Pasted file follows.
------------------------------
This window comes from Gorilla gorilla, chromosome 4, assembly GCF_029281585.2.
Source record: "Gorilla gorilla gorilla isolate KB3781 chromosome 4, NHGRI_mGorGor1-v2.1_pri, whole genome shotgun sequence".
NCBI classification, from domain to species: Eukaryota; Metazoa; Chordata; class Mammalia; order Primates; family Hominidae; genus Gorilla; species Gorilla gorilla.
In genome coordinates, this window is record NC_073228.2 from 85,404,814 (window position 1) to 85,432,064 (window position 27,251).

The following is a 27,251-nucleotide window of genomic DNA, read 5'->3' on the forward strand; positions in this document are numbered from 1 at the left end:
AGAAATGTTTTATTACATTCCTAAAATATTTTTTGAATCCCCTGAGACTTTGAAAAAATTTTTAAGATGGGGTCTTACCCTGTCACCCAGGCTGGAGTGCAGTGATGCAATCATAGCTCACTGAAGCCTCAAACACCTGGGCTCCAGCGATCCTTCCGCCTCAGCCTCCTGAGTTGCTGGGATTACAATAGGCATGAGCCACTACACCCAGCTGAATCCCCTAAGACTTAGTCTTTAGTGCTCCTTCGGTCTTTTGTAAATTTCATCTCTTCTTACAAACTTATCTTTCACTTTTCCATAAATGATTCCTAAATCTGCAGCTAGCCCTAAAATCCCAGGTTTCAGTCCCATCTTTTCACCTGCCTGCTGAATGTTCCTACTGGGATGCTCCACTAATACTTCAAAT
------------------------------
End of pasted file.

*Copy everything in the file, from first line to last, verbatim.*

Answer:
This window comes from Gorilla gorilla, chromosome 4, assembly GCF_029281585.2.
Source record: "Gorilla gorilla gorilla isolate KB3781 chromosome 4, NHGRI_mGorGor1-v2.1_pri, whole genome shotgun sequence".
NCBI classification, from domain to species: Eukaryota; Metazoa; Chordata; class Mammalia; order Primates; family Hominidae; genus Gorilla; species Gorilla gorilla.
In genome coordinates, this window is record NC_073228.2 from 85,404,814 (window position 1) to 85,432,064 (window position 27,251).

The following is a 27,251-nucleotide window of genomic DNA, read 5'->3' on the forward strand; positions in this document are numbered from 1 at the left end:
AGAAATGTTTTATTACATTCCTAAAATATTTTTTGAATCCCCTGAGACTTTGAAAAAATTTTTAAGATGGGGTCTTACCCTGTCACCCAGGCTGGAGTGCAGTGATGCAATCATAGCTCACTGAAGCCTCAAACACCTGGGCTCCAGCGATCCTTCCGCCTCAGCCTCCTGAGTTGCTGGGATTACAATAGGCATGAGCCACTACACCCAGCTGAATCCCCTAAGACTTAGTCTTTAGTGCTCCTTCGGTCTTTTGTAAATTTCATCTCTTCTTACAAACTTATCTTTCACTTTTCCATAAATGATTCCTAAATCTGCAGCTAGCCCTAAAATCCCAGGTTTCAGTCCCATCTTTTCACCTGCCTGCTGAATGTTCCTACTGGGATGCTCCACTAATACTTCAAAT